Newport out of the blocks early to host country’s first St Patrick’s Day parade

Donn O’Sullivan and Donal O’Regan 

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Donn O’Sullivan and Donal O’Regan 

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Newport  out of the blocks early to host country’s first St Patrick’s Day parade

On a wig and a prayer: Castleconnell NS principal Richie Ryan on a tractor | PICTURE: Dave Gaynor

THE BITTERLY cold weather did not deter the spirits of those who flocked to Newport on Saturday morning for the first St Patrick Day parade of 2019.

It started at Centra on the outskirts of the village, passed the schools and church, before heading into the centre of the village. Such was the size of the crowd, once the parade turned the corner and looked down the hill, all they saw was a street lined with people as Newport Fire Brigade got festivities underway. 

The parade was nearly cancelled in recent years due to lack of volunteers. However, Mike Coffey, one of the organisers, said locals rallied together to ensure the tradition would continue for the sake of children and adults.

Over 40 volunteers are now involved and their hard work paid off with the size of the turn-out watching and crowd marching.

“It was a fantastic to see the amount of people that came out to help and the amount of people that came out to see it,” said Mike. They hold their parade early to have marching bands.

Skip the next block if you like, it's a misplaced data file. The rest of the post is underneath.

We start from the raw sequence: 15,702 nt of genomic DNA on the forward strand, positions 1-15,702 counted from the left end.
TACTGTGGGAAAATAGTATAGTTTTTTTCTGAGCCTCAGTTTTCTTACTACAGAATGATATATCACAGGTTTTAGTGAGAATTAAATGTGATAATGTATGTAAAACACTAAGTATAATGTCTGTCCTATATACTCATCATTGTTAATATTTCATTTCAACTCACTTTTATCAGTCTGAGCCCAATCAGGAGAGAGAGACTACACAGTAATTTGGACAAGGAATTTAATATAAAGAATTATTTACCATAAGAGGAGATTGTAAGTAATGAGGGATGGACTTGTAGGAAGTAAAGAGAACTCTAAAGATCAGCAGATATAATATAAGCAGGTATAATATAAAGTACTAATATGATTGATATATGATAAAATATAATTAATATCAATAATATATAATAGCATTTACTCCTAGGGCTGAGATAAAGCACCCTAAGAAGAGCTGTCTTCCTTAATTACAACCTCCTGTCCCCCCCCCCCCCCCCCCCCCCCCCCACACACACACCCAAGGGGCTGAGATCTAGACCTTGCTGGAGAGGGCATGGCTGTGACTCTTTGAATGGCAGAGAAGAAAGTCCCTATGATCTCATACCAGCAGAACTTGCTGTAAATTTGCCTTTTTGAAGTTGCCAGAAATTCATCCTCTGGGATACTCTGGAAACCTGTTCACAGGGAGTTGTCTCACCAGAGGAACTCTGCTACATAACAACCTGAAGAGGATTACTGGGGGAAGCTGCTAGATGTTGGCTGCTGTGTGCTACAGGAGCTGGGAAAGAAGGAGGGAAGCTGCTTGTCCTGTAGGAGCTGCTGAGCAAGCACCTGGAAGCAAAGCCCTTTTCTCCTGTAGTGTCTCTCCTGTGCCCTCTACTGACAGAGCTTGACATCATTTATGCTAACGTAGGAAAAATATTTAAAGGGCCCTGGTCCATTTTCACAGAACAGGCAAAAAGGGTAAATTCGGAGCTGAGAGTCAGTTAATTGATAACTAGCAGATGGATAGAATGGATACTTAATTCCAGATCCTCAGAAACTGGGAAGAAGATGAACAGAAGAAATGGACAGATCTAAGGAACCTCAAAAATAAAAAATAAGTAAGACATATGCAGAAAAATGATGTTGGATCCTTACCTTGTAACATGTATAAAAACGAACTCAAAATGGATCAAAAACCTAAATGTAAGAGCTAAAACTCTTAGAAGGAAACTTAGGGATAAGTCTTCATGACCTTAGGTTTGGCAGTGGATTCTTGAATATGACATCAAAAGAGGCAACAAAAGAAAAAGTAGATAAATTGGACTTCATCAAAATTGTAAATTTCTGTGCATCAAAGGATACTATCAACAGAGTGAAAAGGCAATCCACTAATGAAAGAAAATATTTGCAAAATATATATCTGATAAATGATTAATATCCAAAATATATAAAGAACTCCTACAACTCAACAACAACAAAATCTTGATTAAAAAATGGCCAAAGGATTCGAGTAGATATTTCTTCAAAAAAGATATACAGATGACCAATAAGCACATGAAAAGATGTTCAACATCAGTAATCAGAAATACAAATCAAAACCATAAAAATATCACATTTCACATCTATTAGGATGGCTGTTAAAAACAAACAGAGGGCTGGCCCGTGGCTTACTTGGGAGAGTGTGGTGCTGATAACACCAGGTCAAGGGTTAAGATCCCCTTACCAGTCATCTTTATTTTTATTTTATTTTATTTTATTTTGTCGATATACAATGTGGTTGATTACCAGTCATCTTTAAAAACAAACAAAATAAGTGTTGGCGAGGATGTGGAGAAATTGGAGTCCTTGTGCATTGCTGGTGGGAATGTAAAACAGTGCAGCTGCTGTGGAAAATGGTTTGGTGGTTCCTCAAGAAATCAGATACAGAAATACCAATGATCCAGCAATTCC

“You won’t get the bands on St Patrick's weekend. In order to have a good parade you need bands,” said Mike. Attendees were treated to the CBS Pipe, Boherbuoy and City of Limerick Pipe Bands.

They were joined by over 30 floats. Theresa May even took a break from Brexit negotiations.

"We asked people to do as much novelty acts as they could to bring some entertainment to it. We had a lot of music and dancing this year as well. The Nicole Sweeney School of Dance from Castleconnell took part,” said Mike. Indeed, they took home the best group prize to Limerick while Birdhill Tidy Towns won best float.

The Castleconnell-based dance academy were the last act of the parade and they thrilled the crowd with a high paced dance routine. Such was their number, the entire street in front of O'Sullivan's bar looked to have been flooded by a sea of blue 'JoJo' bows.

The children’s performance was so well received they were asked by the MC to go down the street, turn around and come back for an encore! It may not have been St Patrick's Day, but it certainly felt like it.